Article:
There is software on the phone that can generate fitness programmes based on your preferred activity and goals, though if you want to get realistic goals and achievable targets, you'd probably benefit from talking to someone who knows more about your ambitions and can gauge your capabilities.
If you are one of those people who simply has to be in touch with the world at all times via text, then you'll love the way you can have the phone read out incoming messages if you tap the handset in the right part of its front fascia. You need to do this within 30 seconds of receiving a message. You can also use the tapping system for music control, pausing and resuming playback and skipping tracks.
The provided headset has a large music playback control area and it can be clipped onto your clothing using a sturdy clip. While its connector to the Nokia 5500 Sport is proprietary, it has a 3.5mm jack out so you can use a headset you like.
You might not guess it at first, but the tri-band Nokia 5500 Sport is a fully fledged smart phone. It runs Symbian S60 3rd edition, which is capable of synchronising calendar and contacts with your PC, and you get the connectivity cable you need for that job included with the phone, though you'll have to download the PC Suite software from the Web.
There's also an FM radio, which complements the built-in MP3 player, and a 2-megapixel camera, which takes competent, if not wonderful, pictures. The camera lacks a self-portrait mirror or a flash, but the phone does have a rather good torch, with twin LED lights on the top edge of the handset.
With only 8MB of built-in memory, you're going to need microSD cards if you want to use the music player to listen to tunes while you exercise -- our review model came with a 64MB card, which isn't exactly generous. There's also a Music Edition of this handset, which comes with a 512MB card, or you could simply buy a card yourself.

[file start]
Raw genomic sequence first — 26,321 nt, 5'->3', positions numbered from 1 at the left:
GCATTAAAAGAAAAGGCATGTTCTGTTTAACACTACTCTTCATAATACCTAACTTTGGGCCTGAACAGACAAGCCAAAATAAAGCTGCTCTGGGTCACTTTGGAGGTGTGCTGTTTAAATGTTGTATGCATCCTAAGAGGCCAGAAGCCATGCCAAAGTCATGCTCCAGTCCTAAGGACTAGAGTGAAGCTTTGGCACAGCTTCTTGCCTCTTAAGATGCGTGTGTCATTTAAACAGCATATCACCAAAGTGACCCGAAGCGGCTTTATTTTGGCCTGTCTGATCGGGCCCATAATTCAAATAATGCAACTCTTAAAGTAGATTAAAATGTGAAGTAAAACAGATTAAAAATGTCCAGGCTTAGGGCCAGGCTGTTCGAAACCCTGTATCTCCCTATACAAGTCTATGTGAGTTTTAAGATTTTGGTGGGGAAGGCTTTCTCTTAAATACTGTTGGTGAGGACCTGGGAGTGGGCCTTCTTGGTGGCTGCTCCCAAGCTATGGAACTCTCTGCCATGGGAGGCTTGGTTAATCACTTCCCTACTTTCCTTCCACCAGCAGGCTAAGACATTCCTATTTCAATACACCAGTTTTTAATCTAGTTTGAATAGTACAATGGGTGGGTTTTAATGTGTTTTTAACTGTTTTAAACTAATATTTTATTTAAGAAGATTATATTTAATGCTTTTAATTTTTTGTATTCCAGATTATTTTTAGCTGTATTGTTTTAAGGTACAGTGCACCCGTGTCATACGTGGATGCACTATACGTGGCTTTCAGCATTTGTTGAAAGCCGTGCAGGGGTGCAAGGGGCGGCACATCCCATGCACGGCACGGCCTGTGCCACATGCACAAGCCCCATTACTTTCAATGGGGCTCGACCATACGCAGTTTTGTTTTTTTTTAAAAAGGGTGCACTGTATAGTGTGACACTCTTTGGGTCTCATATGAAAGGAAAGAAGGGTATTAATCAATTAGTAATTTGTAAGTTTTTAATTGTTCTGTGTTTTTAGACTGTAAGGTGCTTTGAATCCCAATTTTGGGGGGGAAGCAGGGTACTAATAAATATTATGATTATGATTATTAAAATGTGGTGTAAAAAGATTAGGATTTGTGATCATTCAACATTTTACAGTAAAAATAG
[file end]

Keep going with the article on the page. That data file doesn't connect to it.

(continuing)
The memory card slot lies under the battery, so you need to power the 5500 Sport down to get at it, and fiddle with the awkward lock to remove the battery cover.
Voice calls were of good quality, and our only real niggle in everyday use was with the screen size.
The pedometer is never going to give you the kind of accuracy for distance measurement that a GPS antenna will, and the further you travel the less accurate its readings will be -- unless your stride is dead on average, of course.
The battery gave us 6 hours, 45 minutes of continuous music playback with the screen forced on. Nokia quotes 2 to 4 hours of talktime and 150 to 270 hours of standby time, and in day-to-day use the battery life seemed fine. If you're building up to a marathon, however, and want music playback throughout your training sessions, you may need to charge it every day or two.
If you are just getting into the fitness game this could be a handy little tool with which to start working on a schedule and getting some measurements to monitor progress -- just be prepared to graduate to something more sophisticated as your fitness levels rise and your ambitions develop.
Edited by Mary Lojkine
Additional editing by Kate Macefield